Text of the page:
Consumer champion Ralph Nader -- a persistent critic of U.S. industries -- levelled a scathing?
TV'S INT U N Delegated seated
SV Mr. Nader speaking
A TRANSCRIPT OF MR. NADER'S COMMENTS FOLLOWS:
"If there is a true desire to base intelligent policy making on a wide base of information, then that information must be sought as the highest priority. In any area of world courts, information is priceless. To the extent that these corporations can control the content and flow of information to the public, and to government, and to the United Nations. To that extent they can control policy, and refuse, successfully, to share it with a broader political and economic spectrum of forces In our country whenever success has occurred in the environmental, citizen, labour, or consumer movements, has occurred in large part because of the compelling success of disclosing information about corporate behaviour. When corporations disclosed the level of defects in their automobiles, that led to the recall of millions of defective automobiles. And so it goes. For the public interest, it is necessary to obtain this kind of information. Unfortunately, many of these nation states are not strong enough to obtain it. Perhaps the United Nations, through this inquiry, will be able to structure the climate of opinion and the rational case for obtaining this kind of information."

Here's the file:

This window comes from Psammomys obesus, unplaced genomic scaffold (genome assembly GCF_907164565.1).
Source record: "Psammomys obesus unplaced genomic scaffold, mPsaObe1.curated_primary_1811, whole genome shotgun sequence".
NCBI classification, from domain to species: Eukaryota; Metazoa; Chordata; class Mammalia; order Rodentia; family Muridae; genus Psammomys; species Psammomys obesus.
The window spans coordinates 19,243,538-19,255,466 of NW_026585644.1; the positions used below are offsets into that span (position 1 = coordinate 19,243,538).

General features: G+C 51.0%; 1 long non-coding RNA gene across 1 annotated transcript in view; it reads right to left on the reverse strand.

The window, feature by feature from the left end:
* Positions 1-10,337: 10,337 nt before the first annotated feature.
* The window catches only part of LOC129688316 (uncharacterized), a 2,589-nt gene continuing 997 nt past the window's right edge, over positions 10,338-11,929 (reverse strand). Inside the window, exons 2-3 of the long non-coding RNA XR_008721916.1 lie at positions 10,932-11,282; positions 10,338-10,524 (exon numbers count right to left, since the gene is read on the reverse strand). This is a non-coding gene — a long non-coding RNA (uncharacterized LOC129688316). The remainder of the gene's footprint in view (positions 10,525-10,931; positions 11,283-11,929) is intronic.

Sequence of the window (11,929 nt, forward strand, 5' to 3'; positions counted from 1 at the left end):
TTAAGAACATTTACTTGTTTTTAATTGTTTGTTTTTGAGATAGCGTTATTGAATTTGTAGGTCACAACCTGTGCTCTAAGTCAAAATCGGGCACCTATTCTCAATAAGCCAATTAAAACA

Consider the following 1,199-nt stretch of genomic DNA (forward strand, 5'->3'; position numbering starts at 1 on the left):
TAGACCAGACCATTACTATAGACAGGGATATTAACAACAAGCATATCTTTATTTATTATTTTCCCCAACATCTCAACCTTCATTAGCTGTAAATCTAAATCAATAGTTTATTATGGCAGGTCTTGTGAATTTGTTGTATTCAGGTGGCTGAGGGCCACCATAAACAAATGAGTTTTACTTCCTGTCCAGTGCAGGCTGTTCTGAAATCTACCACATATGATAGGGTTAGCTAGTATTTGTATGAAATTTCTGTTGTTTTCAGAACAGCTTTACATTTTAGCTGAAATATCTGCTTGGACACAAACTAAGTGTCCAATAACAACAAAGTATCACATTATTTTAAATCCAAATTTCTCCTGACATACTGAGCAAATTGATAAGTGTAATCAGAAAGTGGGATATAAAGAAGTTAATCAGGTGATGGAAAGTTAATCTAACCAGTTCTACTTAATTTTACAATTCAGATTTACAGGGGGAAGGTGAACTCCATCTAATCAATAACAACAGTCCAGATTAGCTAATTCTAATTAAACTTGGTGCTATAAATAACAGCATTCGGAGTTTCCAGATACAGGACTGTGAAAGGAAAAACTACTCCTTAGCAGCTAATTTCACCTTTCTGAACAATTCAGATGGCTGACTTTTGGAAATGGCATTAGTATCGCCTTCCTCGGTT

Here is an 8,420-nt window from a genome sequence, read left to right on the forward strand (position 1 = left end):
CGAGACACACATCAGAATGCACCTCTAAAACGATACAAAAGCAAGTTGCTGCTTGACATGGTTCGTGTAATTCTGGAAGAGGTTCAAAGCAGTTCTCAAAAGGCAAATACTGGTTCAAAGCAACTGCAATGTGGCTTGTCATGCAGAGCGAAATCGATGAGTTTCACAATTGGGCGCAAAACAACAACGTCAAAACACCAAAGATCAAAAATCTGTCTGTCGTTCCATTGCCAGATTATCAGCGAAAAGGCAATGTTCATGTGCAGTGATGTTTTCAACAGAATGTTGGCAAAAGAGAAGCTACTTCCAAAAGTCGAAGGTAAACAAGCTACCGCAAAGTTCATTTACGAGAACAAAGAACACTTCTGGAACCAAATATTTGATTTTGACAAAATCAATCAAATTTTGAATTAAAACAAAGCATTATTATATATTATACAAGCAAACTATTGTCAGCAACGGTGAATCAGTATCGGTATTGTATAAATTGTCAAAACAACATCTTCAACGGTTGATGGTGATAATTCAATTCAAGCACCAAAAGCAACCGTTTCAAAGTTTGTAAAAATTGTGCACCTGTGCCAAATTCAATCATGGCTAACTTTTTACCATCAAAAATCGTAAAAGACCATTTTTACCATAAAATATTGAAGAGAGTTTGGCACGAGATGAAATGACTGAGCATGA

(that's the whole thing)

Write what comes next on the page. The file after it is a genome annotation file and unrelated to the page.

Initials APSM/2358 SPSM/0.05
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Background: Consumer champion Ralph Nader -- a persistent critic of U.S. industries -- levelled a scathing attack against multinational corporations on Wednesday (12 September). Speaking before a United Nations panel investigating the impact of such corporations on international relations, Mr. Nader described the multinational companies as "global power seekers."
Mr. Nader said the world could not tolerate "rampant economic power". He noted that the multinational community was growing by 10 per cent a year -- about twice as fast as the world gross national product.